The Testimony of the Voice

The Testimony of the Voice

The Testimony of the Voice
Text: John 1:19-28

As we step into the historical section of this gospel, we leave behind one of the most glorious sections of all the Bible. I know I didn’t do it justice, but I trust the Lord has strengthened in your mind the basic themes and truths that are important with regard to to person of the Lord Jesus Christ as the only Saviour of men.

I remind you that John’s purpose for writing is to get people to believe and be saved. If I tell you something that happened, it’s likely that you may want another party to testify of what I said and to verify the statements.

As we step into the narrative of Jesus’ ministry, that’s precisely what John does. He lays hold of a testimony of what he wishes to substantiate concerning the person of Christ.

v19 – “This is the record of John…” referring to John the Baptist. So as John gets you to believe, he gathers verifiable evidence that those whom John wrote to could substantiate, and so John the Baptist becomes the first testimony to verify the claims about Christ.

Who was John the Baptist? Last of the OT prophets and the greatest that ever lived (Matt 11:11). And to us that might not seem like much, but to a Jew it would be a remarkable statement.

He wasn’t the father of the nation like Abraham, he didn’t give the Law like Moses, he didn’t lead in battle like Joshua, he didn’t reign like David or Solomon. He had no wealth, lived as a nomad, and existed in obscurity for most of his life.

He did, however, have an interesting birth, the details of which are given by Luke; how he got his name, leaping in the womb at the news of Mary, how both parents were full of the Holy Ghost, how he was full of the Spirit, etc.

Luke also records when he burst unto the scene in the fifteenth year of Tiberius Caesar when the Word of God comes to him while he’s in the wilderness and he starts to preach, and Matt 3:5 records the multitudes that went to hear him. They hadn’t had a message from God through a prophet in 400 years, and here he is announcing the very thing they’ve been looking for, the Messiah.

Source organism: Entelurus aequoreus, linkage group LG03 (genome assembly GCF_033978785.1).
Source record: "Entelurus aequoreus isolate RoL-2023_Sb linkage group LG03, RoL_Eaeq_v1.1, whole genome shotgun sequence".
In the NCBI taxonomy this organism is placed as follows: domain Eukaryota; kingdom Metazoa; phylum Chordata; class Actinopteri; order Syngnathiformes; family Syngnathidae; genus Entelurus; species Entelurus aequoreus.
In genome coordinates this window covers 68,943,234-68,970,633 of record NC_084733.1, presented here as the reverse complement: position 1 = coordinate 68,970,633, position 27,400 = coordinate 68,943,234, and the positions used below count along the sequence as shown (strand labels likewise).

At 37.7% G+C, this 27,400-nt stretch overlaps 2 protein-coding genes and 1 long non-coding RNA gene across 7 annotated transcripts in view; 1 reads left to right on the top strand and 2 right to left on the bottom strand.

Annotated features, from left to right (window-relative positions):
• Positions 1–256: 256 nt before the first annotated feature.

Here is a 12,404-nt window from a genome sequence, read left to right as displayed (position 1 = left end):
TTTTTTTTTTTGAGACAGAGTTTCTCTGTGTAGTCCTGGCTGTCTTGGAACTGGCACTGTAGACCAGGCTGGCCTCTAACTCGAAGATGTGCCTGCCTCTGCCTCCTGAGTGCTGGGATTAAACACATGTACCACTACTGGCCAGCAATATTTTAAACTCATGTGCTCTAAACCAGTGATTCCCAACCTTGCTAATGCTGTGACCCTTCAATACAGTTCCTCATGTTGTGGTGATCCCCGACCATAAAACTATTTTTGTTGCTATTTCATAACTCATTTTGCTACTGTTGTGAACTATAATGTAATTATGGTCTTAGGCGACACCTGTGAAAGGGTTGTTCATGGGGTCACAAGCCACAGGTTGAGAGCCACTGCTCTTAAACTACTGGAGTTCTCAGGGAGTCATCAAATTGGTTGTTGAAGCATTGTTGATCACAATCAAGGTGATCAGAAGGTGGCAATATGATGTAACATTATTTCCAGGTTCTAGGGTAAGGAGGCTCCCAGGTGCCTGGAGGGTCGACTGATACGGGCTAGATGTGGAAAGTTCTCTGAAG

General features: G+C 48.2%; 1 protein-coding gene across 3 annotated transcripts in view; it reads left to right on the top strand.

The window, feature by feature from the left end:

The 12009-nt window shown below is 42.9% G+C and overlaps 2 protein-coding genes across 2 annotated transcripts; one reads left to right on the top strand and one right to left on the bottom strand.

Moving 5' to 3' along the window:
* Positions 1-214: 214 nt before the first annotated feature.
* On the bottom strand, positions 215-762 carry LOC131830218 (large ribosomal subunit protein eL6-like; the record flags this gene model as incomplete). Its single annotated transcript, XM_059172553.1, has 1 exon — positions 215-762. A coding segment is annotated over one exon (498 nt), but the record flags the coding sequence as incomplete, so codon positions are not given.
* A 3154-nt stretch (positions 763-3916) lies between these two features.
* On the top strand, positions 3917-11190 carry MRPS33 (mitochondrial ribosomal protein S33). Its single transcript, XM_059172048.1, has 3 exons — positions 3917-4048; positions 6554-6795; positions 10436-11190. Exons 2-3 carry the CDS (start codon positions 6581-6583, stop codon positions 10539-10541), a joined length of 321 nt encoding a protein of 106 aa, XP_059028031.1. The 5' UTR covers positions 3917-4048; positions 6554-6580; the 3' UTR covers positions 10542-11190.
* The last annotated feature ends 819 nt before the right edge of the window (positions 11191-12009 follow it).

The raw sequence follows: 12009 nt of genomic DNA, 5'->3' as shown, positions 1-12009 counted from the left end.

But John the writer is not interested in the birth of John the Baptist like Luke, or where he lived and what he ate, or what he was up to in his 30 years of preparation. What matters is what he declared.

What follows from v19-37 is the record of three different days, and this is rare. The only passages close to this are those around the Saviour’s death and resurrection. Otherwise, we never know what exactly is going on from one day to the next, we just know stuff is happening.

First day v19 – John knows he’s there and confesses it to the Jews.
Second day v29 – John says ‘Behold the Lamb’ to all the people in general.
Third day v35 – John says Behold the Lamb’ to his disciples to get them to follow Him.

And so the gospel writer picks up with John and again to use him as a testimony to that fact that he was NOT the Messiah, and to reveal the true nature of the Messiah…